How Smoking Affects Your Oral Health?
Smoking is bad for your overall health. Studies after studies have shown how this bad habit can turn lethal in people of any age, sex and geography. Smoking is also a leading cause of heart attack, stroke and lung cancer. In fact, this habit during pregnancy is linked with complications like birth defects in babies or premature birth.
All this is quite known to you, but did you also know that smoking affects your oral health more than you could imagine? It severely affects your teeth, gums, mouth, jawbone and everything that is inside the oral cavity. Or simply speaking, smoking can ruin your oral health and the earlier you chuck the habit the better it will be for over overall health.
Smoking can affect your oral health in several ways including –
1. Tooth Stains and Discoloration
Tooth stains or tooth discoloration is quite a common problem among those who smoke. The habit can leave your teeth in total mess as far as its aesthetic goes. Your teeth will appear blackened or over time, they will have a yellowish shade and lose their natural whitish shine. Smokers may then require tooth whitening or veneers to restore the whiteness and brightness of their teeth. In some cases, these treatments can only remove the surface stains and when the problem is too serious, you may then require polishing and scaling. All this can cost you a lot of money.
2. Bad Breath
Smoking causes bad breath or halitosis. When you smoke, it leads to dry mouth thereby hampering the saliva production in the mouth. And when saliva is produced less in the mouth, you will not be able to naturally wash away food particles and plaque which in turn can lead to bacterial growth and increase chances of bad breath. Worse still, the habit can let harmful chemicals, tar and nicotine to stay stuck in your oral cavity which is responsible for smoker’s breath. Worse still, smoking can also cause gum disease which is also a major case of bad breath.
3. Tooth Decay
The risk of tooth decay is greater in smokers than non-smokers. If you regularly smoke, this means there will be an increased amount of plaque in your mouth. This very plaque can turn into tartar which is never easy to remove naturally at home. Plaque and tartar if allowed to grow can weaken your tooth structure quickly leading to premature tooth loss or tooth decay. It’s therefore important to stop smoking and stay on top of your dental health in all season.
4. Gum Disease
People who smoke are more likely to have gum diseases than the rest. Tobacco is not only bad for your teeth but also for the gum as it often hampers the smooth functioning of gum tissue cells. Over time, smoking causes gums to become damaged and this weakens them from the bone. This is where infection comes in causing the gums to turn tender, swollen and sensitive to brushing and rinsing. Early stages of gum problems called gingivitis are entirely preventable and if they are not treated timely, they can lead to advanced periodontal disease called periodontitis.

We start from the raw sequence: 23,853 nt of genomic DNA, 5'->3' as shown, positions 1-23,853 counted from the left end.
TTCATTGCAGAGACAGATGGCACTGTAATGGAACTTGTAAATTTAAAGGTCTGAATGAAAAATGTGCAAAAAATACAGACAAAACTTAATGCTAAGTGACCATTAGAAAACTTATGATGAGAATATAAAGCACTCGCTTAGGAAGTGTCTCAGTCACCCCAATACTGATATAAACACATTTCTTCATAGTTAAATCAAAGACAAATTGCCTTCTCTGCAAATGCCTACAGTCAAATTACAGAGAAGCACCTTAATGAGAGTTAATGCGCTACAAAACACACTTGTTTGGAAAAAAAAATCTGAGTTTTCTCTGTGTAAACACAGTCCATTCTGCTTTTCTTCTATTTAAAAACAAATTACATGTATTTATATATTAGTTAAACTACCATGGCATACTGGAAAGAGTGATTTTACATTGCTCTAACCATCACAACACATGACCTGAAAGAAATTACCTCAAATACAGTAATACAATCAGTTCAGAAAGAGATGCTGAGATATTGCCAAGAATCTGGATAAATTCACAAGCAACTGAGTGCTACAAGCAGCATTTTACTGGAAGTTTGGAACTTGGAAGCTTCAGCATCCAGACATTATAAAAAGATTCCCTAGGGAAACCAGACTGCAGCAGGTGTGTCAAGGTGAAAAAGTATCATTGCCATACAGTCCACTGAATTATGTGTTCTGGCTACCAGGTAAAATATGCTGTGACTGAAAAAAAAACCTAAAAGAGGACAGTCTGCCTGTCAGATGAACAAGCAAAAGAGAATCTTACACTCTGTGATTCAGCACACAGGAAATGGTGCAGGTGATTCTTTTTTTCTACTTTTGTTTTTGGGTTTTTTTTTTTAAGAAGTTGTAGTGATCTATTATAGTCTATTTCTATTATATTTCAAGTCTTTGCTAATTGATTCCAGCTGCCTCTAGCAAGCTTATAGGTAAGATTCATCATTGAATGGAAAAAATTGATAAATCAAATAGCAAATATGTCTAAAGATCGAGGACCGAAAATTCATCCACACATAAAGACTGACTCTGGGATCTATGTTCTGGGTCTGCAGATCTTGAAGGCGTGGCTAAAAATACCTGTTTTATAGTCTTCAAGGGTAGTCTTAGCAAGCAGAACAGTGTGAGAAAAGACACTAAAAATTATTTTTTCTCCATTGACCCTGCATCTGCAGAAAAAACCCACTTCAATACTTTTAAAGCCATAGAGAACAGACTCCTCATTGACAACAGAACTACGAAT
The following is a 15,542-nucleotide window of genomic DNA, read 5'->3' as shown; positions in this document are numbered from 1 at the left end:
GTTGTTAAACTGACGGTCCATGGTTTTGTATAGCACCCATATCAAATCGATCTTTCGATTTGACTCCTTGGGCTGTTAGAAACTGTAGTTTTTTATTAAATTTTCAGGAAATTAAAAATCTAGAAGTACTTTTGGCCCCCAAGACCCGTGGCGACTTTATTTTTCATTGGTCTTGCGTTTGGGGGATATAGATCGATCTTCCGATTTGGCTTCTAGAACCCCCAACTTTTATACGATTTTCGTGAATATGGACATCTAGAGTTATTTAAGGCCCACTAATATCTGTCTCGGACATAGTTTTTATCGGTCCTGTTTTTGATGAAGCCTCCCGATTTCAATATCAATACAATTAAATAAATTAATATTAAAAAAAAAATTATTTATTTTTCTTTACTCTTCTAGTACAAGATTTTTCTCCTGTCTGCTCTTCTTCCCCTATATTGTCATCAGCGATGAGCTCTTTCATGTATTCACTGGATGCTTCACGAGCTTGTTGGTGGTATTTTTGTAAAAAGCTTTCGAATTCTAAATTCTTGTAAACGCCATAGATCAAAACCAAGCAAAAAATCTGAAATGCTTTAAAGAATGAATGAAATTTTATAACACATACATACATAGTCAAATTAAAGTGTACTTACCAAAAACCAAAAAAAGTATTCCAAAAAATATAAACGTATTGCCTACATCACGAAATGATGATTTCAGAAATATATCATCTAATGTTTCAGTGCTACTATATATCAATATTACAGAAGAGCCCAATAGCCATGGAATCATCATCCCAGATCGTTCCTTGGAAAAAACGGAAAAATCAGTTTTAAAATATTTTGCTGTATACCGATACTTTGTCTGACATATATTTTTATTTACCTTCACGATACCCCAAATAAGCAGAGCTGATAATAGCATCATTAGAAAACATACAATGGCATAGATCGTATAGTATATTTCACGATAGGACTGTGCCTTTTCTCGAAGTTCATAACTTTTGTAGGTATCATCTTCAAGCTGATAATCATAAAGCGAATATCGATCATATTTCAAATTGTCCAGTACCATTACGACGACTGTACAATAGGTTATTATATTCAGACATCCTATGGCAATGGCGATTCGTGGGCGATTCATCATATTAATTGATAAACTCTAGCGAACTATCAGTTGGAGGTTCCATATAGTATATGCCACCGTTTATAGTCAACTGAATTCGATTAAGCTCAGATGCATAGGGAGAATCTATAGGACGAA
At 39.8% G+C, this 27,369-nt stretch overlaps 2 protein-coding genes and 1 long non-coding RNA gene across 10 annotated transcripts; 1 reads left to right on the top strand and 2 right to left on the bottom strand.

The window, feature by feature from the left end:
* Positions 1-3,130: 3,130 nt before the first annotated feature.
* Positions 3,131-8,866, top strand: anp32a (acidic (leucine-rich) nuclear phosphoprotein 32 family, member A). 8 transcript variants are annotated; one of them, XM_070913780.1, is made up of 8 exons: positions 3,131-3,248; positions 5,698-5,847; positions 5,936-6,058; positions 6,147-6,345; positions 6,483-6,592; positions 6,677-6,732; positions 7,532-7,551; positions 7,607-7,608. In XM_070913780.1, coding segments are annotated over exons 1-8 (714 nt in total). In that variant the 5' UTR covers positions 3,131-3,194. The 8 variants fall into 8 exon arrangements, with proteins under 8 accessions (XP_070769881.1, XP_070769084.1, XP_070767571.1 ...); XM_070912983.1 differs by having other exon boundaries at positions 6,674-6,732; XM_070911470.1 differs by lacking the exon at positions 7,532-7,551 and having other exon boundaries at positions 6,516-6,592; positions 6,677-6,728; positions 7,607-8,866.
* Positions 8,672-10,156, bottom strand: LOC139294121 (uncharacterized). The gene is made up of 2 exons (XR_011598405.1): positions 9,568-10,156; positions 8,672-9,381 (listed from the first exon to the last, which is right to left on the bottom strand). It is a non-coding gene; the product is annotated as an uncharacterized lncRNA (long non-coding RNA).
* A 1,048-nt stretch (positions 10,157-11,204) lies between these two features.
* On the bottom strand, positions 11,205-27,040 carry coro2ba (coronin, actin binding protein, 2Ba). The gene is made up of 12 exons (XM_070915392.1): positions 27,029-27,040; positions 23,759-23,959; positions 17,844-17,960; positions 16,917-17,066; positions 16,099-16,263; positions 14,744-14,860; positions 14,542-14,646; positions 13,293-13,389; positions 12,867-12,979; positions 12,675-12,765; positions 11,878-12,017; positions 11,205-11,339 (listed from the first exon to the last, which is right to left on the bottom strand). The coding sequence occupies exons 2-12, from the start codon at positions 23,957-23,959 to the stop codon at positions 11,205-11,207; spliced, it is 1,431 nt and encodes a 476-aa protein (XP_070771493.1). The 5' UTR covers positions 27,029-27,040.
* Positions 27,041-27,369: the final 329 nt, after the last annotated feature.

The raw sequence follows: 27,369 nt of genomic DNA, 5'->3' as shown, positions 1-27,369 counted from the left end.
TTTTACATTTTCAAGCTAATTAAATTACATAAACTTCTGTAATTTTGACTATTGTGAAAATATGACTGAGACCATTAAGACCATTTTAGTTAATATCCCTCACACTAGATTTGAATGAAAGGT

5. Dental Bone Deterioration
Premature tooth loss is common among people who smoke than the rest. This may happen for several reasons, and gum disease is one of them. When you smoke, your gums are always at risk of infection and when this problem reaches to an advanced level, it may cause dental bone deterioration. And when the bone deteriorates, your tooth can become loose as their support is weakened. This is how smoking can lead to tooth loss and cause advanced periodontitis. You can this stop smoking and keep your teeth and gums as healthy as they should be.
6. Oral Cancer
People who smoke are not only at an increased risk for lung cancer. In fact, this habit also increases the possibility of getting oral cancer. In fact, most oral cancer cases are among those who are smokers. This clearly shows the link between your smoking habit and grave health concerns. There is no escaping from oral cancer risk when you smoke, and this should be kept in mind for all time. You however can visit the dentist regularly, get oral screening from time to time and stay alert.
7. Poor Healing after Dental Work
Smokers will have poor healing after dental work. Their healing power wanes drastically and they are more likely to experience pain and discomfort than non-smokers with procedures like tooth extraction, implant etc. Not only are they more prone to failure with dental surgeries but their body’s resistance will also come down due to smoking. You can always consult a top dentist in Hyderabad to know more in this regard. After all, the more you know the better off you will be.